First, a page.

• The minimum cost for a geofilter is $5.00, which will cover a 20,000-square foot area (slightly less than ½ an acre) for one hour. It is suggested that you make the geographic area a little larger as “geo-targeting isn’t quite as precise” as it could be (http://bit.ly/2m8fX69).
    • The maximum coverage area is 5 million square feet (approximately 115 acres) and a campaign cannot last for more than 30 days (http://bit.ly/2m8fX69).

You can upload your own design, use one of Snapchat’s templates, or create one using their online design tool, which provides business designs (with generic themes) and special occasions (e.g., weddings, birthdays, current holidays, events).

Personal geofilters cannot include “branding, business marks/names, or logos, and doesn’t promote a business or brand” while a business geofilter can be used to promote your tasting room and include marks, logos, etc. that you own (http://bit.ly/2mKCkmG).

Screenshot 2017-04-20 10.26.03Screenshot 2017-04-20 10.28.28

The one-hour campaign yielded the following:Screenshot 2017-04-20 10.26.10


‘Uses’ and ‘views’ “include any repeated views or uses from the same Snapchatter” (email exchange with Team Snapchat, March 9, 2017).

What was the return on investment?  If all 28 views were unique, meaning that 28 individuals viewed snaps with the geofilter, then our cost per impression was 18 cents.  If 14 individuals viewed the snaps twice, then our cost per impression was 36 cents.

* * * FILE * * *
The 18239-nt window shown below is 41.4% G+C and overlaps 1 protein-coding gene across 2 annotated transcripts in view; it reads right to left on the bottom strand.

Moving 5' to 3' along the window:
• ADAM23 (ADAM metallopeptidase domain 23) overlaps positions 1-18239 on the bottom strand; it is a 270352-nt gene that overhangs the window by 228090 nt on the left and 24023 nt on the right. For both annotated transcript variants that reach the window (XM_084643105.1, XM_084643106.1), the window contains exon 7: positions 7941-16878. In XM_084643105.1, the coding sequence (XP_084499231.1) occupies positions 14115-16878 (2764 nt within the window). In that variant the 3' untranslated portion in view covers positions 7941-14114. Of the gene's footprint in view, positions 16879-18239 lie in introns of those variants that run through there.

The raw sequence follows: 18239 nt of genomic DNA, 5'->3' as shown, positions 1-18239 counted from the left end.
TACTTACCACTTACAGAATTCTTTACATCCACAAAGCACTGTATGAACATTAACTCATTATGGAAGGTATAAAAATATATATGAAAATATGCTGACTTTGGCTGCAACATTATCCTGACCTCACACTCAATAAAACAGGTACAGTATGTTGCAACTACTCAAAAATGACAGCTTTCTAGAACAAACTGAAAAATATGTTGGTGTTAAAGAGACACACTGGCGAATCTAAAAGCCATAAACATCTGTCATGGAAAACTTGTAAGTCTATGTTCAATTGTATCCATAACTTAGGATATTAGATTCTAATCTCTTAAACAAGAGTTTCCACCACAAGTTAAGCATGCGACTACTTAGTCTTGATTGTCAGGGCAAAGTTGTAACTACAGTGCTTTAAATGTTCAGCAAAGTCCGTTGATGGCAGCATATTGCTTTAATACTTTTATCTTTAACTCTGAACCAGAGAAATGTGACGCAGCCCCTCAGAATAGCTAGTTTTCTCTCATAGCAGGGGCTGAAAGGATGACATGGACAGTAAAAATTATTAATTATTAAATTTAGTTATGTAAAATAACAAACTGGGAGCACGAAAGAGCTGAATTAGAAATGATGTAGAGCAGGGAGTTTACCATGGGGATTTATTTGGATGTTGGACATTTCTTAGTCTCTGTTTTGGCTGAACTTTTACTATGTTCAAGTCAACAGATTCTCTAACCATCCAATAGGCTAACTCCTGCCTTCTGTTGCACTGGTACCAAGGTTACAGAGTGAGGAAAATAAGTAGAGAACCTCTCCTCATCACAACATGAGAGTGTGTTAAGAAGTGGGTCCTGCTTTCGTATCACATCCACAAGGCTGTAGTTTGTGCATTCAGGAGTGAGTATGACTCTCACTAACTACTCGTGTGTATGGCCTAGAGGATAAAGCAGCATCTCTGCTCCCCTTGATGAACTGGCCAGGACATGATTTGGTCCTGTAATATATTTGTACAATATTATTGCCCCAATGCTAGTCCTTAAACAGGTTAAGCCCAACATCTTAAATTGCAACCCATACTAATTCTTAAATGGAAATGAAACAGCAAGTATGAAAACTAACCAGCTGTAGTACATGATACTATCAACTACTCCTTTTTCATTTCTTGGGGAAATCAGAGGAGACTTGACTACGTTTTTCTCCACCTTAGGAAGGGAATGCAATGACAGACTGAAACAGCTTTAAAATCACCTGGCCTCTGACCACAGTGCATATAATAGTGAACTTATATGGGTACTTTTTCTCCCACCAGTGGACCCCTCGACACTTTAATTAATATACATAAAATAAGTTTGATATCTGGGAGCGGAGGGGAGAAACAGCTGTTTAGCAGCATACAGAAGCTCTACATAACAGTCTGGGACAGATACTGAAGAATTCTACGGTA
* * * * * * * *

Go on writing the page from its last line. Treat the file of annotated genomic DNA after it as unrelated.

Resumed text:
Facebook Filters

Facebook recently introduced “frames,” which can be used to decorate profile pictures or photos that were taken using the Facebook camera feature on a smartphone or tablet.  You can take a tour by clicking on the following: http://bit.ly/2o3NmoK.  A few stock frames are available (see below), and Facebook users can create custom frames.

Designing your own frame

A desktop tool like Photoshop is needed to design and build the frame (no design tools are available in the Create a Frame app), which then needs to be uploaded to Facebook.

Screenshot 2017-04-19 12.41.40


Screenshot 2017-04-19 11.38.45The frame can be available to “everyone” (regardless of where they are located) or just Facebook users in a particular area (instead of drawing a “fence,” like when designing a Snapchat geofilter, a “pin” is used to identify a location on a map).  Facebook users can search for your frame based on the name you provide (e.g., Happy National Wine Day!) and/or keywords (e.g., wine, festival, party).  By indicating that “Penn State Extension Enology” owned the frame – followers may see Denise’s photo/PSU Enology next to the frame, which can also help users find it.

Facebook Frames, like Snapchat Geofilters, need to be approved before they are “live.” As of today’s posting, we have not been able to learn how much a frame costs.



Instagram Stories

 Instagram is primarily a mobile-oriented social network, but it does offer some capabilities when viewed in a desktop web browser. Similar to other social platforms, Instagram allows users to engage with one another through following each other, liking posts, saving photos, commenting, tagging, and sending private messages between users. Filter and editing options, as well as geographical location tagging, can also be applied to pictures and videos users upload (http://bit.ly/2oRyCZh).

Additionally, Instagram allows users to change their account to a business profile, which provides business-related insights, including: “top posts,” “promotions,” demographics of “followers,” and days/times they are most active on the network (photo below).

Screenshot 2017-04-20 10.18.08